LC:M Round-Up: Day 3 And 4
Sunday seemed to suggest a more relaxed frame of mind for those attending London Collections: Men (LC:M). The triple-whammy line-up of Baartmans & Siegel, Huntergather and Margaret Howell – all producing beautifully made, simple classics with a subtle modern twist – certainly achieved that.
Baartmans went all-out for luxury casual wear, with zip-up tops complementing their signature tailored joggers and warming parkas finishing the look. The design duo’s use of stripes and navy checks (another LC:M trend) was a particular win – as was getting GQ Editor-In-Chief Dylan Jones out for a 9am Sunday show:
Huntergather gave us a concise yet wide-ranging collection, which covered every aspect of the early 1970s – from camel coats to more risqué patterned lamé suiting. The era is looking to be a big inspiration across the London runways already:
Margaret Howell’s light-filled Wigmore Street store was, as ever, the location for her LC:M presentation.
Howell’s signature clean and minimal aesthetic came through clearly via a collection of pieces that would slot easily into any man’s wardrobe, punctuated with colourful rib-knit scarves and hand knitted sweaters that gave a tentative nod to the 1990s revival:
Joseph also experimented with knits in a moody presentation that saw their Brook Street store carpeted with black sand.
Inspired by the artwork of painter Sean Scully, the brand’s patchwork Fair Isle knits showed that, away from shearling, unique wool techniques are going to be big news for AW15:
On the more tailored side of things, Kilgour’s Carlo Brandelli went all out for razor-sharp suiting, with slashes and lapels “that could cut paper”, characterising some of the most contemporary suiting on Savile Row:
Mr Porter’s collaboration with forthcoming film Kingsman: The Secret Service, hosted at the venerable house of Huntsman on Savile Row, was an exercise in wardrobe idolatry.
Collaborations and outfits from the characters’ wardrobes, developed with Mr Porter partners, were displayed immaculately in the walnut-lined tailor’s rooms:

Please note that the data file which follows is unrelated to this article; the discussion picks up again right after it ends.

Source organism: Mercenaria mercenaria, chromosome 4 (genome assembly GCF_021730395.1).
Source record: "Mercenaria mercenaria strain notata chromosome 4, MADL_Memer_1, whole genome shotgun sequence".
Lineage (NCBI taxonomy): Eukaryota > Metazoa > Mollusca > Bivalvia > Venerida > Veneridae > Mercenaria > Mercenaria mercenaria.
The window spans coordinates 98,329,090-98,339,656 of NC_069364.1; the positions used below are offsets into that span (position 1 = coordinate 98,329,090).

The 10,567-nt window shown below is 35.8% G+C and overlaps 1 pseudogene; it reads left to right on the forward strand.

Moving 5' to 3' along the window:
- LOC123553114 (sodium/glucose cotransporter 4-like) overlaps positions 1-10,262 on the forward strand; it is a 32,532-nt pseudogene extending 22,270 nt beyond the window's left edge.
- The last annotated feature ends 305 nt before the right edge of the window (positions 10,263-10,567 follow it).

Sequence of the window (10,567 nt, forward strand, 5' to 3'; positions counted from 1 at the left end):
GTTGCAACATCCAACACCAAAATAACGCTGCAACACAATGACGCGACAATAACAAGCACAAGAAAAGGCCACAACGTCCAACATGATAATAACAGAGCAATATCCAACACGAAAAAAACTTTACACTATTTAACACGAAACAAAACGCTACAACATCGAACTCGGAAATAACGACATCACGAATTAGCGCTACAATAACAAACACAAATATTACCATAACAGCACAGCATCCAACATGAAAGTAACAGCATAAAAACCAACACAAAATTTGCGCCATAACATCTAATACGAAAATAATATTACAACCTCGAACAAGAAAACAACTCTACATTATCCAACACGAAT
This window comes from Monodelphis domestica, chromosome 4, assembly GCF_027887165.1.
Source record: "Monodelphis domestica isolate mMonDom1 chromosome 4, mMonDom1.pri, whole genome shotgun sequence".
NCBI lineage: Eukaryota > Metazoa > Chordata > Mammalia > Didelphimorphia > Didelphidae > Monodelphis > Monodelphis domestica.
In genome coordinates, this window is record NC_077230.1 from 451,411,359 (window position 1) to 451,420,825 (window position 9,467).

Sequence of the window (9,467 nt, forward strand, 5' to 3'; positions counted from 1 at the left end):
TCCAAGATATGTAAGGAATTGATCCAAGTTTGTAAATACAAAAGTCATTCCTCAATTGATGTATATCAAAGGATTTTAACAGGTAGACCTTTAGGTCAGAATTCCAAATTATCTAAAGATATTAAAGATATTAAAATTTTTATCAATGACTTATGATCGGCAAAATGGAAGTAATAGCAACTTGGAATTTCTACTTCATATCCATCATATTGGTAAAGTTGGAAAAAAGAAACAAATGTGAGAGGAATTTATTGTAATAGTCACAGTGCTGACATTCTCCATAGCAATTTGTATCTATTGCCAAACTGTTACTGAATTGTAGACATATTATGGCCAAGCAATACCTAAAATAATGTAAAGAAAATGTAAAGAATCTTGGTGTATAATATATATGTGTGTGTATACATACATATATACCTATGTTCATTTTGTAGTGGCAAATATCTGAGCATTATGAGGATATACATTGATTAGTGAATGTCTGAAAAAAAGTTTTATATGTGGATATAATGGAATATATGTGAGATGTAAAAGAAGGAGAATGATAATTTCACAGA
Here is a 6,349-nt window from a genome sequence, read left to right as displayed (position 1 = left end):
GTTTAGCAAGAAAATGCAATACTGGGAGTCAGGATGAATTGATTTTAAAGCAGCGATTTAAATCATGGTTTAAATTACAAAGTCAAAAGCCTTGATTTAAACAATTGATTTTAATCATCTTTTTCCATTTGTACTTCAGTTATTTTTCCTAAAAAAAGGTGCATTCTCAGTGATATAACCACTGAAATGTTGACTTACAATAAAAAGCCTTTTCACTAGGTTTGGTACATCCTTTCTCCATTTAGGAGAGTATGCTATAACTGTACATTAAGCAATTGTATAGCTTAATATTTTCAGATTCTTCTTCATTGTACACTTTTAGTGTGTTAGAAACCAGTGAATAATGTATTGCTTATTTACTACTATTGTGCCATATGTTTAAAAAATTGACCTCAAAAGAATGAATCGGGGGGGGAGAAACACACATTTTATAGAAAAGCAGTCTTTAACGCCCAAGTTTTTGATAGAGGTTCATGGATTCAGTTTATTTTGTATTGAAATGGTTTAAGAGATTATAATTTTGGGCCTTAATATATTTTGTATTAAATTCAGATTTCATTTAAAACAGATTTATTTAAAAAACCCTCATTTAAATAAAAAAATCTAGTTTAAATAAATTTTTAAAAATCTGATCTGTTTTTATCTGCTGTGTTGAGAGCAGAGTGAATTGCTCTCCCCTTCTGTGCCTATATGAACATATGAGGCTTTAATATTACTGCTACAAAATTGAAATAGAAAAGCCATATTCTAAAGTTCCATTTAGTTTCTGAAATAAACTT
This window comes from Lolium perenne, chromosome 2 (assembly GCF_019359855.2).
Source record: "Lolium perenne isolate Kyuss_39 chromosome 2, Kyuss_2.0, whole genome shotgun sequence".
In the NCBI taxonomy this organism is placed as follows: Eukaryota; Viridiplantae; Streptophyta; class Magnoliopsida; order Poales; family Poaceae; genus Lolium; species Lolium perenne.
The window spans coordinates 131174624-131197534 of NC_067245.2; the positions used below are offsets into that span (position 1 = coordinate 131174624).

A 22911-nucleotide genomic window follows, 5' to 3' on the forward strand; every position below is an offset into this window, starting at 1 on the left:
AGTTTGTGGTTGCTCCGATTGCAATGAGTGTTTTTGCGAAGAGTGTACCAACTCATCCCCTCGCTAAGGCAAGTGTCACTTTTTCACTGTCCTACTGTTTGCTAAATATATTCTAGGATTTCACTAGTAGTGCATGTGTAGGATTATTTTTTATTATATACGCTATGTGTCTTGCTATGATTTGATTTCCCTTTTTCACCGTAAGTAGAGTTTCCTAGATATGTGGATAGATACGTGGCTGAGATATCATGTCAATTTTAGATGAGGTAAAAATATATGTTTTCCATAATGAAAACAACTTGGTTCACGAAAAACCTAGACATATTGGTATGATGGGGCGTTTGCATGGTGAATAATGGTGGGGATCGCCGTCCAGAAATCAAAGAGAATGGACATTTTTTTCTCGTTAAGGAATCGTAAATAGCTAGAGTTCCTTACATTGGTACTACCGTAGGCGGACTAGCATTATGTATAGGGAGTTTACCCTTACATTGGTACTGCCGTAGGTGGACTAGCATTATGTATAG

Monday’s final morning was dominated by LC:M’s wunderkind, Craig Green. While being heralded as London’s next important designer, he’s one that you either get, or you don’t.
Inspired by restriction and freedom, this collection – which saw tightened tops featuring scar tissue stitching and oversized neoprene-backed coats with trailing strands and straps (recalling classic 1990s influences) – will do nothing to change your mind.
However, it did show that Green is a designer who will go far by investigating his own aesthetic, and much like last season, had the audience in the palm of his hand:
London’s subversive tailors E.Tautz and Casely-Hayford also made a big impression this season.
E.Tautz’ combination of monochrome plaids, oversized raglan sleeve overcoats and chunky roll neck jumpers all riffed on the classic country gentleman’s wardrobe, which was brought bang up to date through the use of anthracite colours:
Casely-Hayford’s riot of colourful contrast-panel stripes, bold patterns and complex knitwear techniques was seriously playful, and showed that even in a more conservative season like autumn/winter, it’s doesn’t have to be all dark and moody tones:
Rounding off this season’s LC:M was Tiger of Sweden. They’re not a British brand per se, but a multi-polygonal take on tailoring channelled the late 1970s post-industrial North of England, and resulted in the sort of thing that London menswear does best – a mix of tailoring and sportswear-inspired styles: